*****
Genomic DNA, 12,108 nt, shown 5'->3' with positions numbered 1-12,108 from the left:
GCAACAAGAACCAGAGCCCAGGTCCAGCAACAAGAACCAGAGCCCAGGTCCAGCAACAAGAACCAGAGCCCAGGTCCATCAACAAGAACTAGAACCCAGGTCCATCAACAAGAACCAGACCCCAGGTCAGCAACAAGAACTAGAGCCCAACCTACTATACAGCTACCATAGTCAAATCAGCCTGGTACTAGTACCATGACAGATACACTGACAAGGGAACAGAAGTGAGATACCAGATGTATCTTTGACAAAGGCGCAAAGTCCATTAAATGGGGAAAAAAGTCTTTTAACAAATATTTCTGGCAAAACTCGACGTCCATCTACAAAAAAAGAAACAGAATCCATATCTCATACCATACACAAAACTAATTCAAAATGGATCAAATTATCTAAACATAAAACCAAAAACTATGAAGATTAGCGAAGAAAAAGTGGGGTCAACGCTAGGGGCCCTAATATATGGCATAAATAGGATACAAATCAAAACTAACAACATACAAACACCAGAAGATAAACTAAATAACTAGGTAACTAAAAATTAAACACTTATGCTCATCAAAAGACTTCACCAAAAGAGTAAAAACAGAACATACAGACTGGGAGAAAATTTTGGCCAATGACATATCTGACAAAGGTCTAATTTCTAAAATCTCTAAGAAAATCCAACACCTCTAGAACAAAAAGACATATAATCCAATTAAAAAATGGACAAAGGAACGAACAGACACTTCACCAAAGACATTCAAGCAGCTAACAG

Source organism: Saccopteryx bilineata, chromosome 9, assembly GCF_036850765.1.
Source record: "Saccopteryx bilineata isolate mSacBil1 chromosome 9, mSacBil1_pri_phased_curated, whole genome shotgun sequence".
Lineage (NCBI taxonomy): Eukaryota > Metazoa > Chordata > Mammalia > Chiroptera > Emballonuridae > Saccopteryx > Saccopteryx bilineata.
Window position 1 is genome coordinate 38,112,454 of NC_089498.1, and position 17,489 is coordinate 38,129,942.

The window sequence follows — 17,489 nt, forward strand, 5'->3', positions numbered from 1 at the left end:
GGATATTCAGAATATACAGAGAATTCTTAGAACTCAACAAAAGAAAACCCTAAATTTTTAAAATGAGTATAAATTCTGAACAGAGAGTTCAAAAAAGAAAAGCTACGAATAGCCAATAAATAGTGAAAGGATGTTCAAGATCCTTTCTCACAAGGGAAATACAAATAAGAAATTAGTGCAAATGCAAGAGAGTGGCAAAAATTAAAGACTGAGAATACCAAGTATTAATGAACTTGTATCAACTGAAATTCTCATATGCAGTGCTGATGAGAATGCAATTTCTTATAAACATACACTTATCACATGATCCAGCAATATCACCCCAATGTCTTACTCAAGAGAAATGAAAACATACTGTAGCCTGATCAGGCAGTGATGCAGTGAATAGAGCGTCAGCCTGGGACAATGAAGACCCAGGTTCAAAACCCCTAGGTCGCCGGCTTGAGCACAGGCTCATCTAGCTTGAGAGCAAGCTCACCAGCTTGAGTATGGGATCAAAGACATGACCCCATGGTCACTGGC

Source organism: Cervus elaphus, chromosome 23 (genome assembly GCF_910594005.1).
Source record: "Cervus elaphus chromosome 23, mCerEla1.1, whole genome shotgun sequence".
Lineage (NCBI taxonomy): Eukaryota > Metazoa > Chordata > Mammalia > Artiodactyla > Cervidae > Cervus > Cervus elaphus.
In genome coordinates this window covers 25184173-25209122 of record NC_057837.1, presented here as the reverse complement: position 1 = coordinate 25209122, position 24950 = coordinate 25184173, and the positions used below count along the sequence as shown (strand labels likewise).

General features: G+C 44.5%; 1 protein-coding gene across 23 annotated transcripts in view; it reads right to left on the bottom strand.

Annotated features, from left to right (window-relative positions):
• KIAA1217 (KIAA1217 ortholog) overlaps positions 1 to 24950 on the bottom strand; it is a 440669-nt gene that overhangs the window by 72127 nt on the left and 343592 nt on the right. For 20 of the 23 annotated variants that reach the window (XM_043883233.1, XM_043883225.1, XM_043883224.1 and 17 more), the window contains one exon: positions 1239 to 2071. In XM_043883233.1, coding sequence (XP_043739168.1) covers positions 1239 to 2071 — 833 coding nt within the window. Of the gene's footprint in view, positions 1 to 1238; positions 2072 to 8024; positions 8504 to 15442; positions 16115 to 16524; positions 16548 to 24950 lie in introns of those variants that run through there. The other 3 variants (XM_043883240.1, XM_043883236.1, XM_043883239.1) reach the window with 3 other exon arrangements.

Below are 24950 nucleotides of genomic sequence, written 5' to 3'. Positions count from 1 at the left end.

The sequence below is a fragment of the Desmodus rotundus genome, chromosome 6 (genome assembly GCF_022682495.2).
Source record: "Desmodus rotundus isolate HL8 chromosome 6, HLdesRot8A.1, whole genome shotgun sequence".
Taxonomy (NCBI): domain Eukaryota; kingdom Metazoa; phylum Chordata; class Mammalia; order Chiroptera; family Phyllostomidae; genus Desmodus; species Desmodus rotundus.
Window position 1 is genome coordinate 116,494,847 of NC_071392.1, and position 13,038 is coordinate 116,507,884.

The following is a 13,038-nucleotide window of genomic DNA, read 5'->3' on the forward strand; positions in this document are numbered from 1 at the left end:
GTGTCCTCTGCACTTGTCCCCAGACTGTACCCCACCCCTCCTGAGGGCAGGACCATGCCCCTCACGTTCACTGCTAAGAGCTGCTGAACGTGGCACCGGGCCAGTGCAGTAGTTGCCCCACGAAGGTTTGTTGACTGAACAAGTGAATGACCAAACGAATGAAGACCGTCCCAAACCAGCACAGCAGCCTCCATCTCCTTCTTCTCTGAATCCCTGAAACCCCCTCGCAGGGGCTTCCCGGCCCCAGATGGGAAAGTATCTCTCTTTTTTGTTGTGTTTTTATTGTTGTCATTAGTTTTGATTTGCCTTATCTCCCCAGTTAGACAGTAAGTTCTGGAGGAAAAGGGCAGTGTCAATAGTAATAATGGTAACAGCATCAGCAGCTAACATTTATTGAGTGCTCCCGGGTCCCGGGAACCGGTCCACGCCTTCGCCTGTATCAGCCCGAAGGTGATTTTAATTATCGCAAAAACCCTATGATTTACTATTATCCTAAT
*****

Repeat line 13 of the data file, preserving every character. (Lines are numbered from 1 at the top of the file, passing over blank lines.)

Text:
General features: G+C 44.5%; 1 protein-coding gene across 23 annotated transcripts in view; it reads right to left on the bottom strand.